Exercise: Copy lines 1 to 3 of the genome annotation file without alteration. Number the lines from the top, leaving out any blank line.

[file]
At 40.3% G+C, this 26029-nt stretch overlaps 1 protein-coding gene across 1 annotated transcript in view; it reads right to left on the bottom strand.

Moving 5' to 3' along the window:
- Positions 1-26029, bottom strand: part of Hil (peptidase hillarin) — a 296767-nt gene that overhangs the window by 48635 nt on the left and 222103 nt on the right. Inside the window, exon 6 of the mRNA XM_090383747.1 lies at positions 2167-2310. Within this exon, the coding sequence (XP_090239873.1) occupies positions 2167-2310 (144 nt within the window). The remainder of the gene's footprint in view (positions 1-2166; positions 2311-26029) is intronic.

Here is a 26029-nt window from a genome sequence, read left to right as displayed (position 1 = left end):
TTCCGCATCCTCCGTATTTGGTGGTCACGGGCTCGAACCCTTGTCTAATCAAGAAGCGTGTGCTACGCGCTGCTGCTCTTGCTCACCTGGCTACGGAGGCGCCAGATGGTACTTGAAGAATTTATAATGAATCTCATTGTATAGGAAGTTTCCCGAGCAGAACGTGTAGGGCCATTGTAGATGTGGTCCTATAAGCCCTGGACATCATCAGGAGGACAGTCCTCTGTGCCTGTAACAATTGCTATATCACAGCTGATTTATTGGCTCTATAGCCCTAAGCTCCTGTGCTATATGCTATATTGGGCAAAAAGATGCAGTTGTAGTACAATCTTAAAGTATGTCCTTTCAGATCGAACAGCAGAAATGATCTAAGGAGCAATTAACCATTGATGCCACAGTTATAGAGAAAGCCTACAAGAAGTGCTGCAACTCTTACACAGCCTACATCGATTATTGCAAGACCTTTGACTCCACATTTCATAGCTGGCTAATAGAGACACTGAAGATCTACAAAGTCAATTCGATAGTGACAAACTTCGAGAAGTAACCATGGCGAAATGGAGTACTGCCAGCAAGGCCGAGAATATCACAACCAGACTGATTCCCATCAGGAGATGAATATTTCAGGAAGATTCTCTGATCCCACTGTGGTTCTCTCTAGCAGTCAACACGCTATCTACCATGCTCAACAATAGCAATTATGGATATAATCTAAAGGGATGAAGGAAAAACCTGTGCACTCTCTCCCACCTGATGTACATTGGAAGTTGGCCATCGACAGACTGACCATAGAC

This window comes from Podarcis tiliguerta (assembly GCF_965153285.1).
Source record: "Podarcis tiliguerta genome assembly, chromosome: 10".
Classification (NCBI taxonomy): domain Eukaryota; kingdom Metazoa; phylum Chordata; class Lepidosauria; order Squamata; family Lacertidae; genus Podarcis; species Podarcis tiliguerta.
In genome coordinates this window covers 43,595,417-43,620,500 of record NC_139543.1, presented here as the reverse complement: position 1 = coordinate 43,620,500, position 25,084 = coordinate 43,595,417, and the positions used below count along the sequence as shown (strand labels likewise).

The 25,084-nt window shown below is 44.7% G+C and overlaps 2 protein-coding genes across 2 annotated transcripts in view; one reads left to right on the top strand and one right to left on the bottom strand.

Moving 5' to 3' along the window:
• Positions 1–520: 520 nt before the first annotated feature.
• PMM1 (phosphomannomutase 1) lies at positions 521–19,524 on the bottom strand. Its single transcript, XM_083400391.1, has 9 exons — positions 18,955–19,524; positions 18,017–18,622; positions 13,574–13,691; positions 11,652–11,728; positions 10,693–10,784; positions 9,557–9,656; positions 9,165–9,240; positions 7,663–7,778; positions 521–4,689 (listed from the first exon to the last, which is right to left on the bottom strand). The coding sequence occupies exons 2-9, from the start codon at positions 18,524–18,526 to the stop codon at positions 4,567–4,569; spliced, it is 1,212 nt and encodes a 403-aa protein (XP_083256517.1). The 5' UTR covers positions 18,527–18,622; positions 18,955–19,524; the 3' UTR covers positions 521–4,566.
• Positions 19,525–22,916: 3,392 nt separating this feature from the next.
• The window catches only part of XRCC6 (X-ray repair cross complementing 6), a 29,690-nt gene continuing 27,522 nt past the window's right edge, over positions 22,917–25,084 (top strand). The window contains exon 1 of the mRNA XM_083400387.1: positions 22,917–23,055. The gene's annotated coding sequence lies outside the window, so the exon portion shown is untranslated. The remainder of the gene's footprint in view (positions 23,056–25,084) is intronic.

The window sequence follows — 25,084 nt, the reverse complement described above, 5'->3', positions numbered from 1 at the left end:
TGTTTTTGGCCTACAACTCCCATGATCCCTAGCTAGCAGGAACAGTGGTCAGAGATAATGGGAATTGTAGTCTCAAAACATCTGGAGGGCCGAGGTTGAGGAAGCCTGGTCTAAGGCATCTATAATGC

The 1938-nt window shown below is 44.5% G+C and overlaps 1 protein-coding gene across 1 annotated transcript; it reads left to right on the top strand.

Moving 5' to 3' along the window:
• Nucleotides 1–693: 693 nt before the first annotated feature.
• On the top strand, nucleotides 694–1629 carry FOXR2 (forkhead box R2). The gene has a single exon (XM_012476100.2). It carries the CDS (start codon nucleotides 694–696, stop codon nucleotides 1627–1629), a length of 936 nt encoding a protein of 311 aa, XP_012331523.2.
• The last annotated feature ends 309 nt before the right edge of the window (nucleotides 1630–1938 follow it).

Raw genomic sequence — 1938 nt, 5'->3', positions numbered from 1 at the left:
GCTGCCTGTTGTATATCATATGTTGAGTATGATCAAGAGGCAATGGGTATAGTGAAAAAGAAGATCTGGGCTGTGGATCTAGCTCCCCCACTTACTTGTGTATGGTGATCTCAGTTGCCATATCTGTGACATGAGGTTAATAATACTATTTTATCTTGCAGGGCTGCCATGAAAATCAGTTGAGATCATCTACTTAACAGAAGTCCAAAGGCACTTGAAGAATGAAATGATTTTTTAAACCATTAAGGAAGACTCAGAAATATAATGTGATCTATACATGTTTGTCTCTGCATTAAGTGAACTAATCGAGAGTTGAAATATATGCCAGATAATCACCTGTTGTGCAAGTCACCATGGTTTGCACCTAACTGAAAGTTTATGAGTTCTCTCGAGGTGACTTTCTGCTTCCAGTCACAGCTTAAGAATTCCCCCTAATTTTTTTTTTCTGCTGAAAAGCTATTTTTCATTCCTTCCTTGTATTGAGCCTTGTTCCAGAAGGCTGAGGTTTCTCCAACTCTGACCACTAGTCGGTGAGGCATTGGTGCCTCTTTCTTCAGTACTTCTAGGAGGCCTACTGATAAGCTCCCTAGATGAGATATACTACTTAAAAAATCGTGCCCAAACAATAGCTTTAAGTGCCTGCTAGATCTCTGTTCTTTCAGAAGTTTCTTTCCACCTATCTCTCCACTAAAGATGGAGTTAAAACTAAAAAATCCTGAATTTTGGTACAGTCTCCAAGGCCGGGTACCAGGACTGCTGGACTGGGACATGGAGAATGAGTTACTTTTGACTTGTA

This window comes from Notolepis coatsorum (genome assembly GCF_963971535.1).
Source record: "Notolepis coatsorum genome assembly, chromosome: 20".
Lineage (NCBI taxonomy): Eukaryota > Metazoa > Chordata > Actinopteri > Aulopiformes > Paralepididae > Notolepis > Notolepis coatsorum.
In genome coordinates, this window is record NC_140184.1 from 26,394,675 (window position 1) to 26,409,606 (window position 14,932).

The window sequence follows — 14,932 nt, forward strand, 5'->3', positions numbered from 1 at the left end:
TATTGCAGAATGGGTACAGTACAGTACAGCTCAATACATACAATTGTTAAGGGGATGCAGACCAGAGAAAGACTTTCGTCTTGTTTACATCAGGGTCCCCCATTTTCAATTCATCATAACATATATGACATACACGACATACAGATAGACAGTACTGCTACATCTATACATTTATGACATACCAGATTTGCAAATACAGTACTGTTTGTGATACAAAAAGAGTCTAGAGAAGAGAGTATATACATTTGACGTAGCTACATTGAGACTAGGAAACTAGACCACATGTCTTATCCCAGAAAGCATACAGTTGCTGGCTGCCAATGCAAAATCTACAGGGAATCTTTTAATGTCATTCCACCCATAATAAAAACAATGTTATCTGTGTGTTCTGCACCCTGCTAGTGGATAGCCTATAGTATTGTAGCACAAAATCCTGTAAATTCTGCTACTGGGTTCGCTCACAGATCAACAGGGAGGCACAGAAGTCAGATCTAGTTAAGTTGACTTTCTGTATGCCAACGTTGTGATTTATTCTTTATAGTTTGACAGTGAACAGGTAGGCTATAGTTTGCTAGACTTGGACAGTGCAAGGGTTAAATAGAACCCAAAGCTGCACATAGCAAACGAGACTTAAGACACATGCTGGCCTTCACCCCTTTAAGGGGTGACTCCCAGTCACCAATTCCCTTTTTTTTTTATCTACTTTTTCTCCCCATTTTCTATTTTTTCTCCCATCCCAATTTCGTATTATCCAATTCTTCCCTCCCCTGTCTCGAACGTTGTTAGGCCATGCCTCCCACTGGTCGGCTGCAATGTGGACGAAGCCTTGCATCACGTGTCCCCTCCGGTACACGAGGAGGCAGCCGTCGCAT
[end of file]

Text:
At 40.3% G+C, this 26029-nt stretch overlaps 1 protein-coding gene across 1 annotated transcript in view; it reads right to left on the bottom strand.

Moving 5' to 3' along the window:
- Positions 1-26029, bottom strand: part of Hil (peptidase hillarin) — a 296767-nt gene that overhangs the window by 48635 nt on the left and 222103 nt on the right. Inside the window, exon 6 of the mRNA XM_090383747.1 lies at positions 2167-2310. Within this exon, the coding sequence (XP_090239873.1) occupies positions 2167-2310 (144 nt within the window). The remainder of the gene's footprint in view (positions 1-2166; positions 2311-26029) is intronic.